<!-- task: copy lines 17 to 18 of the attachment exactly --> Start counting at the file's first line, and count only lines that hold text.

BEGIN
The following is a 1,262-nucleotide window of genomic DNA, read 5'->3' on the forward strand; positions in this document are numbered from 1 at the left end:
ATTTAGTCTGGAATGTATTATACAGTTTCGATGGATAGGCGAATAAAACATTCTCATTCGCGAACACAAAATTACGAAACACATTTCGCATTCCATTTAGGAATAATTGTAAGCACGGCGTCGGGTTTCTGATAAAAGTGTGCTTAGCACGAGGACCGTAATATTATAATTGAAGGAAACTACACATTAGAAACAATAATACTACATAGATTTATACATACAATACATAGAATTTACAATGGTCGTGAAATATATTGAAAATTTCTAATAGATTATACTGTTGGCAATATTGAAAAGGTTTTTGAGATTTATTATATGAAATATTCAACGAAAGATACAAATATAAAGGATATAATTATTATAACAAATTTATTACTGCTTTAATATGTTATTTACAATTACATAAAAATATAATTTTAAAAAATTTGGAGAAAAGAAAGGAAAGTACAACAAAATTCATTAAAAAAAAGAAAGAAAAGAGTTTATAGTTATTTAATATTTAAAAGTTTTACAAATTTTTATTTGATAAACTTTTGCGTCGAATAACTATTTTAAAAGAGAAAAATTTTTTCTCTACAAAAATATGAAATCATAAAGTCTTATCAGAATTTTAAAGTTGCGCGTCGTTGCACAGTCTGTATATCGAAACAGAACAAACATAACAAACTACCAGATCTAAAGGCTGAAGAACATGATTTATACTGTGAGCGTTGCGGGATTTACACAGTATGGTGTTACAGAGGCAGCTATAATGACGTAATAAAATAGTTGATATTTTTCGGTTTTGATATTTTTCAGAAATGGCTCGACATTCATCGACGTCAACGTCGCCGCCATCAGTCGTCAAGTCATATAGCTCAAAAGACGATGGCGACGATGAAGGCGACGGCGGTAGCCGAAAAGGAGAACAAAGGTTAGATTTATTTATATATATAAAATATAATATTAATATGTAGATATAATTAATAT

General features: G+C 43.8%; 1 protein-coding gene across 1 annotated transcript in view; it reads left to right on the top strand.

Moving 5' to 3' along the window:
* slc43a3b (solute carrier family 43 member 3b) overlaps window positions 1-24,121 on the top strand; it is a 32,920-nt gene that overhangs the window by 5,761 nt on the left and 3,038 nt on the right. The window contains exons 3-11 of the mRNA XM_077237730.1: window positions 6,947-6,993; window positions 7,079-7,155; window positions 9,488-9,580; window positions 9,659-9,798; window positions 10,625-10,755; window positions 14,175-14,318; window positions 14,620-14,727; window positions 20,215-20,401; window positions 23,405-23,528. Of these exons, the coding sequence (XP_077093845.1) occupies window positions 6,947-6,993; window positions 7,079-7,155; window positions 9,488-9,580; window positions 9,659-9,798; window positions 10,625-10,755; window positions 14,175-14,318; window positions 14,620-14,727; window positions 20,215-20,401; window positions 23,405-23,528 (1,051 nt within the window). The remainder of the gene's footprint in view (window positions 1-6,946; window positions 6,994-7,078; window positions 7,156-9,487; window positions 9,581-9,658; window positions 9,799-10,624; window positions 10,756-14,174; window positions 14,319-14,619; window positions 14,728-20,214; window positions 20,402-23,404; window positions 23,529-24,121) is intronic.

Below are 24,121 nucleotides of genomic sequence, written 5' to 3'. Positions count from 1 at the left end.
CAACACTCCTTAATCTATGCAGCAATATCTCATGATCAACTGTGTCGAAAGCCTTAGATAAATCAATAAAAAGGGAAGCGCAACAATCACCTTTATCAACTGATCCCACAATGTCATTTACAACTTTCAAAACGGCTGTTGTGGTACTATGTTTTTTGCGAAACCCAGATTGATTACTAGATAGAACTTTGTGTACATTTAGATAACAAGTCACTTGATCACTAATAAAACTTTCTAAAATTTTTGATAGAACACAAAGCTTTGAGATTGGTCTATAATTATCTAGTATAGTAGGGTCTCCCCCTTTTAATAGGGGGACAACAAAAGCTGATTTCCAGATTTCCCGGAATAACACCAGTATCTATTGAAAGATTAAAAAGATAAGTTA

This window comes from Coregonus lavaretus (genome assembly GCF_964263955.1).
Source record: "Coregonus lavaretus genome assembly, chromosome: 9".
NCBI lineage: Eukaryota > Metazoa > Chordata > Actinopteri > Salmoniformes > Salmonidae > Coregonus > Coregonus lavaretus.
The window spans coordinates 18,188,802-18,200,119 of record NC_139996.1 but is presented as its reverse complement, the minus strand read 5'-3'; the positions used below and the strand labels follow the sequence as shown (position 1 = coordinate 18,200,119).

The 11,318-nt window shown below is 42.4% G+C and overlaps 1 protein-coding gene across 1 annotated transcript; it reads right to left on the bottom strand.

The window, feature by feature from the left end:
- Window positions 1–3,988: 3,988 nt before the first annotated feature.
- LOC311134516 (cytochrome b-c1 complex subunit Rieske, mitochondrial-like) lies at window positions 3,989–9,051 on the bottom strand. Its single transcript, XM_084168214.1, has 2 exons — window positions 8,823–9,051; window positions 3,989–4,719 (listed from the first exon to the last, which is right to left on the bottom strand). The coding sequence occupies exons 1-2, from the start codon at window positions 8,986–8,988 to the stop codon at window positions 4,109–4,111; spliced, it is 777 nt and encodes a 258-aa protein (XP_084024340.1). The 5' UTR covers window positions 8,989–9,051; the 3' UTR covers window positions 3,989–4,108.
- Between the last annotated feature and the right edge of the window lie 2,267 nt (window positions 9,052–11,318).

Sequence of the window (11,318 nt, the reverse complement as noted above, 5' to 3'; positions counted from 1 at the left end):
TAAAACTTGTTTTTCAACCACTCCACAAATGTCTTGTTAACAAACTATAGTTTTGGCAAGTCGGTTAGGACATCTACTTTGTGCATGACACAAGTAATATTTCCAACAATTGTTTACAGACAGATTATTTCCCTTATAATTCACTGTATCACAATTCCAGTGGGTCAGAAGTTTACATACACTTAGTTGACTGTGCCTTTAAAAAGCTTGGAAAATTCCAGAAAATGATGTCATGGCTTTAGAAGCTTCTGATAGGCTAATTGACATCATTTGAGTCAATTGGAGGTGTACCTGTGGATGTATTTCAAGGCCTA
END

Sequence of the window (11,318 nt, the reverse complement as noted above, 5' to 3'; positions counted from 1 at the left end):
TAAAACTTGTTTTTCAACCACTCCACAAATGTCTTGTTAACAAACTATAGTTTTGGCAAGTCGGTTAGGACATCTACTTTGTGCATGACACAAGTAATATTTCCAACAATTGTTTACAGACAGATTATTTCCCTTATAATTCACTGTATCACAATTCCAGTGGGTCAGAAGTTTACATACACTTAGTTGACTGTGCCTTTAAAAAGCTTGGAAAATTCCAGAAAATGATGTCATGGCTTTAGAAGCTTCTGATAGGCTAATTGACATCATTTGAGTCAATTGGAGGTGTACCTGTGGATGTATTTCAAGGCCTA